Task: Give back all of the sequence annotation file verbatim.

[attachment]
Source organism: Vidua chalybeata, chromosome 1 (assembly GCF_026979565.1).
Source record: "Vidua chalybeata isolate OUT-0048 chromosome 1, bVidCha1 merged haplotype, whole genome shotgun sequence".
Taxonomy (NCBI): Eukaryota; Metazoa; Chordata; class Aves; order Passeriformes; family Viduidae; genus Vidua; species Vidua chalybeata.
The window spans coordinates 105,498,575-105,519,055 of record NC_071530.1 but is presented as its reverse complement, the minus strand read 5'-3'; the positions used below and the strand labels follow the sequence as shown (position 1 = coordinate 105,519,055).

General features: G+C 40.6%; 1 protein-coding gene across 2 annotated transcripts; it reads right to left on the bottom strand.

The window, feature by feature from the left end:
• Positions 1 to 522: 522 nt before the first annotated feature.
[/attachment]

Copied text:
Source organism: Vidua chalybeata, chromosome 1 (assembly GCF_026979565.1).
Source record: "Vidua chalybeata isolate OUT-0048 chromosome 1, bVidCha1 merged haplotype, whole genome shotgun sequence".
Taxonomy (NCBI): Eukaryota; Metazoa; Chordata; class Aves; order Passeriformes; family Viduidae; genus Vidua; species Vidua chalybeata.
The window spans coordinates 105,498,575-105,519,055 of record NC_071530.1 but is presented as its reverse complement, the minus strand read 5'-3'; the positions used below and the strand labels follow the sequence as shown (position 1 = coordinate 105,519,055).

General features: G+C 40.6%; 1 protein-coding gene across 2 annotated transcripts; it reads right to left on the bottom strand.

The window, feature by feature from the left end:
• Positions 1 to 522: 522 nt before the first annotated feature.